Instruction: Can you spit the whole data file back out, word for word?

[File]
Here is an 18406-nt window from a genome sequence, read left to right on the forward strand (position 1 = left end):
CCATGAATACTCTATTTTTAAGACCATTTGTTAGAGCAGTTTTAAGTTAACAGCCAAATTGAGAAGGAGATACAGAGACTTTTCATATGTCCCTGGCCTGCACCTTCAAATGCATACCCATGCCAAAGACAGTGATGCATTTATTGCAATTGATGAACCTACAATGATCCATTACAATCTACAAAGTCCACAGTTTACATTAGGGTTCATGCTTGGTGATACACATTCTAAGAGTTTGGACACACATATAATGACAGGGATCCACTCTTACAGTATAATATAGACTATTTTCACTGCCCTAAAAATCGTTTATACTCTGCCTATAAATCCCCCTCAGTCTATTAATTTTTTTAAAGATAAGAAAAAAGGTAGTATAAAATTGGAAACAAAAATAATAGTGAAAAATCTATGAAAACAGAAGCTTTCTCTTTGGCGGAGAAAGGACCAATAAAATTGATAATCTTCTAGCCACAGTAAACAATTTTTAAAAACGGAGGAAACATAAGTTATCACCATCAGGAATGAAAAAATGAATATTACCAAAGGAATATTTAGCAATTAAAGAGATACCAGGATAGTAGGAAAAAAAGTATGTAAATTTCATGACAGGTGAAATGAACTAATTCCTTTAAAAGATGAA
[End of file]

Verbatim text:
Here is an 18406-nt window from a genome sequence, read left to right on the forward strand (position 1 = left end):
CCATGAATACTCTATTTTTAAGACCATTTGTTAGAGCAGTTTTAAGTTAACAGCCAAATTGAGAAGGAGATACAGAGACTTTTCATATGTCCCTGGCCTGCACCTTCAAATGCATACCCATGCCAAAGACAGTGATGCATTTATTGCAATTGATGAACCTACAATGATCCATTACAATCTACAAAGTCCACAGTTTACATTAGGGTTCATGCTTGGTGATACACATTCTAAGAGTTTGGACACACATATAATGACAGGGATCCACTCTTACAGTATAATATAGACTATTTTCACTGCCCTAAAAATCGTTTATACTCTGCCTATAAATCCCCCTCAGTCTATTAATTTTTTTAAAGATAAGAAAAAAGGTAGTATAAAATTGGAAACAAAAATAATAGTGAAAAATCTATGAAAACAGAAGCTTTCTCTTTGGCGGAGAAAGGACCAATAAAATTGATAATCTTCTAGCCACAGTAAACAATTTTTAAAAACGGAGGAAACATAAGTTATCACCATCAGGAATGAAAAAATGAATATTACCAAAGGAATATTTAGCAATTAAAGAGATACCAGGATAGTAGGAAAAAAAGTATGTAAATTTCATGACAGGTGAAATGAACTAATTCCTTTAAAAGATGAA